When a person has died through the fault or negligence of someone or something else, do members of his or her immediate family have any legal recourse? In most cases, the answer is yes. Every state in the union gives surviving family members the option of suing the responsible party for wrongful death. In fact, the right to bring this type of suit will often extend to distant relatives, life partners and others who stand to suffer financially in consequence.
In any such case, the responsible accident can have been of numerous types. Among other things, it might have stemmed from:
- A car accident.
- A defective product.
- Medical malpractice.
- Corporate, individual or governmental negligence.
- Malicious mischief.
- Deliberate intent.
Potential Defendants in a Wrongful Death Suit
Defendants in cases of wrongful death can run the gamut. For example, if a defective escalator should prove to have been responsible, the defendant roster could include:
- The negligent property owner.
- The escalator manufacturer.
- The company that installed the device.
- A repairman or maintenance service.
- Someone who knew of potential danger but failed to post a warning sign.
If the fatal accident occurred on government property, the list of potential offenders just became that much longer.
Wrongful Death and Economic Damages
Depending on the specifics of a wrongful death suit, survivors can generally sue for one or more of three separate types of compensation. Economic damages will often top the list. This type of reparation will cover such things as medical expenses and funeral costs along with losses having to do with:
- Medical insurance.
- Pension plans.
- Expected future earnings.
- Other goods and services previously provided by the deceased.
Wrongful Death and Non-Economic Damages
Although they can be less clear-cut than the economic variety, non-economic damages often possess a greater monetary value. In addition to compensating the survivor for pain, suffering and mental anguish, the valuation of non-economic damages will normally have to do with the loss of:
- Care, guidance, protection, nurturing and training.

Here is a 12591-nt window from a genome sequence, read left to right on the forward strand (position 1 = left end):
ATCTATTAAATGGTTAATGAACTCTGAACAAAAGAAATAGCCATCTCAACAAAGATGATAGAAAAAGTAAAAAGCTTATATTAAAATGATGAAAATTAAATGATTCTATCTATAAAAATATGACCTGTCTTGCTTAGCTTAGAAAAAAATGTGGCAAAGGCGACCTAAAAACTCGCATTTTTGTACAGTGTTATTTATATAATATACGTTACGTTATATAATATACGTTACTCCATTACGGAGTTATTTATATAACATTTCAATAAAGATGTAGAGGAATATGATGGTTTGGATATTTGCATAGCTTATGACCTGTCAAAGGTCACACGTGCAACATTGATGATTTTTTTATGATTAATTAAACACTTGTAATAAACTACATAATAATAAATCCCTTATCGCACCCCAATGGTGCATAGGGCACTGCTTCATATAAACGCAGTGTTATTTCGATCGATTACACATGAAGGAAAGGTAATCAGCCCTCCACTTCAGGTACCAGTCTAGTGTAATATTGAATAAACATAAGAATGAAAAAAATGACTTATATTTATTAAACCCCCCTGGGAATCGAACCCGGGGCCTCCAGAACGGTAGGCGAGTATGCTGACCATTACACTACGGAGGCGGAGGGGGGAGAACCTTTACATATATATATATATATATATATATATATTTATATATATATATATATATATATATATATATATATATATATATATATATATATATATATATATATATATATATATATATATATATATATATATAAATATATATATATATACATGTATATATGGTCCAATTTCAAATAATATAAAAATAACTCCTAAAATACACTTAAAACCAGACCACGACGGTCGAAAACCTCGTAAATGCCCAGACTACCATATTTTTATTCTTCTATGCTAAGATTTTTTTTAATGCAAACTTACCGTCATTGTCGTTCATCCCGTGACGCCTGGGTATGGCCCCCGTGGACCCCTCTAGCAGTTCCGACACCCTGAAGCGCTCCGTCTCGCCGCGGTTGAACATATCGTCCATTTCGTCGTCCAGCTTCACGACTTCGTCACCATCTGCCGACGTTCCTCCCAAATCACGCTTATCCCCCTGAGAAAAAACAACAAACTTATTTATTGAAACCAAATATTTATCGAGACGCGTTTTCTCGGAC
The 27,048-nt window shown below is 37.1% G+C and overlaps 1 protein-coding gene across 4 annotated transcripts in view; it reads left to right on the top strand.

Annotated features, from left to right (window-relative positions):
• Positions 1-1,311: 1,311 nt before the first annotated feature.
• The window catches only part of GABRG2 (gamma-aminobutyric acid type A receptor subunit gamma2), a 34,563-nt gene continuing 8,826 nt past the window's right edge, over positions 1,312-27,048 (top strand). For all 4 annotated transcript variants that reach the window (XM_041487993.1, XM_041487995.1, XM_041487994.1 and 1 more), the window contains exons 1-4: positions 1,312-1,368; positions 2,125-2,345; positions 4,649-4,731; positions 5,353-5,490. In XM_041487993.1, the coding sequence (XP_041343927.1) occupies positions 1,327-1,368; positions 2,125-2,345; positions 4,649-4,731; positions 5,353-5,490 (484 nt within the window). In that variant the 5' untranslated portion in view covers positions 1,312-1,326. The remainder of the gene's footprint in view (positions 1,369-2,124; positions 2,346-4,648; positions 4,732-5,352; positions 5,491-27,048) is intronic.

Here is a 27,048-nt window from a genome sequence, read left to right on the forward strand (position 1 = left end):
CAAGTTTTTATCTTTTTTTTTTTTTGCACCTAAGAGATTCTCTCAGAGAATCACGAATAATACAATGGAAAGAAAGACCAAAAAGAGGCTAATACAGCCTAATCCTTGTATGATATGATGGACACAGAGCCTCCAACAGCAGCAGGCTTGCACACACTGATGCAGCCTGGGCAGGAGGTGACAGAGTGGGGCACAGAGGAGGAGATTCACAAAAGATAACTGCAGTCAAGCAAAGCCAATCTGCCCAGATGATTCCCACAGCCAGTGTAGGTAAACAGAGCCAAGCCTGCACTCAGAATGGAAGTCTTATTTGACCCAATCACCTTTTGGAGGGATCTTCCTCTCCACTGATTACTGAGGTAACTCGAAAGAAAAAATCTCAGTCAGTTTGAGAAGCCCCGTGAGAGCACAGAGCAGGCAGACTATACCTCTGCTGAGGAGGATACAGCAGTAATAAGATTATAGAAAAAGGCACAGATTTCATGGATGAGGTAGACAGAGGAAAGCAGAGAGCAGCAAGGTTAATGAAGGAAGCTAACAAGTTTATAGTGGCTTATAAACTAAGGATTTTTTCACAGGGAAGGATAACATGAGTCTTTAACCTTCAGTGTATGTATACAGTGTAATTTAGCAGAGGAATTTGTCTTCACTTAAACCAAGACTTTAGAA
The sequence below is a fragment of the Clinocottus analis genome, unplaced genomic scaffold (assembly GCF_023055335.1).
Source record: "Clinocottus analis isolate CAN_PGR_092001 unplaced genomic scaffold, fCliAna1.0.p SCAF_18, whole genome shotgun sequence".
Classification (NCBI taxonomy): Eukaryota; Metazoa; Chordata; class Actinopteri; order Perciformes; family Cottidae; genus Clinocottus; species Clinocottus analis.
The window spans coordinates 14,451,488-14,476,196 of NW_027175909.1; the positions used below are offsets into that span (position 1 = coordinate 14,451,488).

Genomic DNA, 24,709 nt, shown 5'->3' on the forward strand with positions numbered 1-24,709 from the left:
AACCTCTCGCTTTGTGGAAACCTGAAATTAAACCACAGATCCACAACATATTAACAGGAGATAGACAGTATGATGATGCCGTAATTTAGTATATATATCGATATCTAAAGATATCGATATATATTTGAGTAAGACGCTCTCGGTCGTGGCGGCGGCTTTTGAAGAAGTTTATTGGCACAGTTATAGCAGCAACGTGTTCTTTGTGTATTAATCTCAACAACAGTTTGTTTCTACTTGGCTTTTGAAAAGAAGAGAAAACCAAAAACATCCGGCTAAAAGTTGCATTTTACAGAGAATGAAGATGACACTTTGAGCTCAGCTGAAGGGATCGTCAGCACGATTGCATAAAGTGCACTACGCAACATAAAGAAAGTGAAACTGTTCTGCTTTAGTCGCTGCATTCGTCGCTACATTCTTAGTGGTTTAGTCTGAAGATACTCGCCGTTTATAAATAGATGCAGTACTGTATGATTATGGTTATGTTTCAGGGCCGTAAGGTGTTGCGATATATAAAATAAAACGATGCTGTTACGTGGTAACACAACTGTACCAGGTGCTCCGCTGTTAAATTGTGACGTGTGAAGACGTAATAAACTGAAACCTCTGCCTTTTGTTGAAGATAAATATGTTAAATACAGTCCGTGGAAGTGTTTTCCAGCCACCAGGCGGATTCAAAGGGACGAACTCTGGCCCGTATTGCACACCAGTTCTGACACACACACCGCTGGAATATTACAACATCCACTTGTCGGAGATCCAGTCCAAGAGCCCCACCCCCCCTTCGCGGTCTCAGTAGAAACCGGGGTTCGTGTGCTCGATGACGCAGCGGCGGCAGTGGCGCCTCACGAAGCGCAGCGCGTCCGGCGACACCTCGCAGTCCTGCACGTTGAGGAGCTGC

- Love and society.
- Consortium when the plaintiff was the victim’s husband or wife.
Wrongful Death and Punitive Damages
Some states will not consider punitive damages in wrongful death suits. In those that do, it will be necessary to prove that the victim’s demise was the direct result of egregiously bad conduct or malicious intent on the defendant’s part.
Most government agencies are immune to punitive damages. However, in cases where the death of an elderly person has directly resulted from nursing home abuse, it is often possible to recover triple the normal amount of reparations.
Government Immunity From Wrongful Death Suits
Depending on the state in which the death occurred, the right to bring a suit for wrongful death can have its limits. They come in the form of exemptions for certain governmental agencies as well as for the people in their employ. On the federal level, however, the law is somewhat clearer. Recent rulings have provided immunity to defendants in wrongful death suits having to do with:
- Railroad collisions.
- Certain defective medical devices.
- Potentially harmful generic drugs when the trademarked products and labels from which they derive already enjoy FDA approval.
Wrongful Death and the Statute of Limitations
It is vital to bring a suit for wrongful death in a timely manner. Although most states set the cutoff point at two years following the victim’s demise, a few cap the statute of limitations at no more than one year from the date of death.
As with all rules, exceptions will commonly surface. These generally involve cases in which:
- The plaintiff has a mental disability.
- The plaintiff was a minor at the time of the victim’s death.
- The death was the result of an intentional act or deliberate fraud.
Instead of counting passage of time from the date on which the wrongful death occurred, some states prefer to click the stopwatch on the date of the harm’s discovery. It is not unusual for years to pass before survivors come to realize that misdiagnosis, failure, negligence or misbehavior on the part of another person or entity was the true cause of the victim’s death.
Here too, there can be limits. In wrongful death cases involving such things as faulty construction, malpractice or product liability, some jurisdictions will limit the allowable time between date of death and date of discovery. For example, a state might allow you to institute a wrongful death lawsuit within two years of the discovery, but only if that discovery occurs within five years of the time of the harm’s infliction.
Getting Help with Your Wrongful Death Claim
A wrongful death case is rarely simple, but if the suit is handled correctly, the damage awards can be great. The injury attorneys at Weiner Law Group understand your heartache, and we will use our experience in wrongful death suits to obtain for you the greatest possible reward. Don’t suffer any longer than you must. Call 702-202-0500 and speak with an injury attorney at Weiner Law Group today.